The sleek silhouettes of eight Messerschmitt Bf 110s of I./ZG 76 ploughed on through the murky, billowing fog high over the Skagerrak Strait. It was early-morning on 9th April 1940.
The German pilots were flying through a thick mist that obscured all obvious landmarks. The glow of the gauges reflected on their faces as they nervously scanned the yellow and green dials in their cockpits. An all-enveloping haze blocked their view of the white-capped waves of the North Sea below them.
The airmen piloting these Zerstörern were the vanguard of the force that had been selected to carry out the operation code-named “Weserübung” by the Wehrmacht High Command. As they flew over the rocky fjords, emerging here and there through breaks in the haze, an armada of German Kriegsmarine battleships and troop carriers approached the main Norwegian ports.
One of the Messerschmitt pilots was Lt. Helmut Lent, born on 13th June 1918 in Pyrehne, Landsberg/Warthe district (at present Gorzow Wielkopolski). Lent was an experienced pilot; he had scored his first victory over Poland on the second day of the war. His participation in combats over Heligoland had brought him the unofficial title of “King of the Hunt of Heligoland Bight”.
As he looked once more at the cockpit instruments, the words of the Geschwader commander still rang in his ears: …everything depends on precise timing. You’ll have just enough fuel to reach the target area and engage in a half-hour combat over Oslo-Fornebu airfield. Your primary task is to silence the ground defences. Once our paratrooper force has taken the airfield, you will help defend it until relieved…
The fog seemed to thicken all the time. Oslo-Fornebu… They had learned to recognise the airfield from photographs obtained by German air-reconnaissance units. Four intersecting strips surrounded by hills. Somewhere nearby, the tri-motored Junkers Ju 52/3m transports, carrying paratroopers of I./Fallschirmjägerregiment 1 were converging on the airfield. Those men were to capture the all-important landing ground. As soon as they had secured the area, reinforcements from II./Infanterieregiment 324 would land there.
The planners of “Weserübung” had taken everything into account… except for the fog!
Brilliant sunlight began to penetrate the grey, billowing fog ahead of the fast-moving Messerschmitts. Lt. Lent, momentarily blinded by the glare of the sun, squinted his eyes. As he looked again through the windshield, he caught sight of Oslo-Fornebu airfield.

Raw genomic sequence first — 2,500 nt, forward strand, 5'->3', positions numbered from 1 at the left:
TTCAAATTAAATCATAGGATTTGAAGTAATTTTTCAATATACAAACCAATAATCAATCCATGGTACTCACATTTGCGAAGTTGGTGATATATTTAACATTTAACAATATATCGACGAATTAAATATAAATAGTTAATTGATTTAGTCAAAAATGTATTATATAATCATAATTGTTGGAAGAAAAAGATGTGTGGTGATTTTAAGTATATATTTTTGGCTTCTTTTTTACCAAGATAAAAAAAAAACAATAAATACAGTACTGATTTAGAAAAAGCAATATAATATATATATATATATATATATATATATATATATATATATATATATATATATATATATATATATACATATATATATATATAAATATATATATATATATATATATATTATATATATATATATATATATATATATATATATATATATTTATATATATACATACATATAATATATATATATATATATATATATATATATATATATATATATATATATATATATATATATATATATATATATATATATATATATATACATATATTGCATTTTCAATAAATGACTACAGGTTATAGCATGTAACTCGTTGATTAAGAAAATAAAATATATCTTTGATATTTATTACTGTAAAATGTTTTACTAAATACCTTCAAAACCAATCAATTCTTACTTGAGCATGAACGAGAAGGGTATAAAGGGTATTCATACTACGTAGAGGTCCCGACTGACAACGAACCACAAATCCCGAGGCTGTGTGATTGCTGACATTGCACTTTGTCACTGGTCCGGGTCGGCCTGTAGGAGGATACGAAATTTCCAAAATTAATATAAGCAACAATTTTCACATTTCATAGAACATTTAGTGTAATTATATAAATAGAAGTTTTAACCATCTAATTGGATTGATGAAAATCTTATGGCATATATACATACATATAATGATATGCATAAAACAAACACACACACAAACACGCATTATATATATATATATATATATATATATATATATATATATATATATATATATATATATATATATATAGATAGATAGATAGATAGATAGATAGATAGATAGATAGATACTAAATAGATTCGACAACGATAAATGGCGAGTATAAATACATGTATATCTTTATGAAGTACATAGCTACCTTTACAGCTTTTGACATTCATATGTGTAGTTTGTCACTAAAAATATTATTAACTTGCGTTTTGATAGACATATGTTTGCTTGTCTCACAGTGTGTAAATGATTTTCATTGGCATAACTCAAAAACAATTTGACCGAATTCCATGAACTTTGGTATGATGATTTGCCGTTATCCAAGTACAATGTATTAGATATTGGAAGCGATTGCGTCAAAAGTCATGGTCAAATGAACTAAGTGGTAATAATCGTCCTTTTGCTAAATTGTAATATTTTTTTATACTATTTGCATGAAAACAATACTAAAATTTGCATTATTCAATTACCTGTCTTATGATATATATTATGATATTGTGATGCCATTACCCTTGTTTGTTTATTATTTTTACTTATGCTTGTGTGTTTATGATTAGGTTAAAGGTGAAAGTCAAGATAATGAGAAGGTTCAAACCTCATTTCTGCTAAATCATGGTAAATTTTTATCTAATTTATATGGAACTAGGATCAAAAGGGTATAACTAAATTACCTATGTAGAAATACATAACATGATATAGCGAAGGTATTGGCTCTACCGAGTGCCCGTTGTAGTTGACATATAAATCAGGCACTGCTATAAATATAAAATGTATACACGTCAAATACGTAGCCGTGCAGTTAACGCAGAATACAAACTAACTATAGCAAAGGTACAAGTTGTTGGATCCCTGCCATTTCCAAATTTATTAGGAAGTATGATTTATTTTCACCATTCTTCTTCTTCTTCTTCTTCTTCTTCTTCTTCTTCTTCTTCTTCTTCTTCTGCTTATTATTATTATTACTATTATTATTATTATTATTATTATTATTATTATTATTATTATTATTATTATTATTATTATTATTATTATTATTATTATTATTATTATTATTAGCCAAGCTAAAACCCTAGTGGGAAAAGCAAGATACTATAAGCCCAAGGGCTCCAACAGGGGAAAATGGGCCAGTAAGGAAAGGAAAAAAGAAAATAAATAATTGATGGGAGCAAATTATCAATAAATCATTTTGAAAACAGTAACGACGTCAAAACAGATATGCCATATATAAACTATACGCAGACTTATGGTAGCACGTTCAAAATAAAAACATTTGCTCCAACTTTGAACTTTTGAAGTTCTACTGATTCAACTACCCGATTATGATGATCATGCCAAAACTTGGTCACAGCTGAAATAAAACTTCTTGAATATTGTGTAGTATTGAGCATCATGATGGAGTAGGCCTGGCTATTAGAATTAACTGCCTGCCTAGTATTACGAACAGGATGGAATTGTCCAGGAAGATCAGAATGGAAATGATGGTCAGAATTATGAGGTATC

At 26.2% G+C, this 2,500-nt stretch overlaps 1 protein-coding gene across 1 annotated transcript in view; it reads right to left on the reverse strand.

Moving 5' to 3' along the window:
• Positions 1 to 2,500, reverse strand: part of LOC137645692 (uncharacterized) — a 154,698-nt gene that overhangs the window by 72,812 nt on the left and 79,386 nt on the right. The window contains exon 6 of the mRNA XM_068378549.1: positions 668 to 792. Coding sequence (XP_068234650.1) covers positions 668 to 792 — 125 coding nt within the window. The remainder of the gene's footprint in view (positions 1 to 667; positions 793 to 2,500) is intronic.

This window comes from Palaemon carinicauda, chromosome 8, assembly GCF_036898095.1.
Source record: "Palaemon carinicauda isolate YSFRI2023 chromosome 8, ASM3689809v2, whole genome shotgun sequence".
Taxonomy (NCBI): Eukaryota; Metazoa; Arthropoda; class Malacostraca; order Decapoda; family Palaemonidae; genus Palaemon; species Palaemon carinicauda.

Oblt. Hannsen, the leader of the formation, broke radio silence. A few moments later, the ‘destroyers’ swooped down upon the gun emplacements dispersed around the Norwegian airfield. Streams of tracer climbed up to greet them as they dived straight down at the enemy anti-aircraft positions, pulling up just a few meters above the gunners’ heads. Skimming over the airfield, they strafed the defences, criss-crossing the air with their cannon fire.
When the first attack was over, the German pilots climbed back up to gain altitude. They could no longer worry about the adverse weather conditions and the fog, or whether it would hamper the whole operation. Nor could they ponder the absence of the paratroop-laden Junkers 52s. The only thing that mattered was to suppress the persistent AA defences.
Lt. Lent was the third in line to veer around and commence the second attack. Again, the Messerschmitts had to pass through a formidable crossfire from the ground. Hunched down in his cockpit, Lent saw tracers flash past his machine. He looked through the illuminated circle of his gun sight and, at the right moment, he opened fire; a long burst from his onboard guns tore straight into one of the anti-aircraft gun emplacements. He released the trigger and hauled back on the stick, pulling his ship up into a steep climb. His earphones were filled with the voices of the other crews. None was missing, as yet.
Suddenly, some other aircraft appeared, approaching from out of the sun. They were Gloster Gladiator bi-planes. Before the leader could issue an order, the formation of eight Messerschmitts had scattered about the sky. Lent swerved his Bf 110 sharply to starboard. One of the Norwegian fighters flew past him. Then another. Down below, he could clearly see the airfield’s landing strips and aircraft buzzing over them. Above the nearby fjord, a solid, grey wall of fog dominated the landscape. The Messerschmitt’s engines screamed at full power. Unconsciously, he shoved the throttle knob to the firewall. Both Norwegians were now advancing head-on. Just as one of them became lined up in his gun sight, Lent instinctively thumbed down the trigger. Bursts of fire raked his adversary, sealing his fate in a matter of seconds.
Lent swung his Messerschmitt into a climbing turn and peered anxiously into the wall of fog. Where on earth were those transports? The paratroopers should be dropping now.
Unknown to Lent and his comrades, the Junkers Ju 52s complete with their cargoes of ‘paras’ had already given up and returned to base. The heavy overcast clouds had made it impossible for them to continue.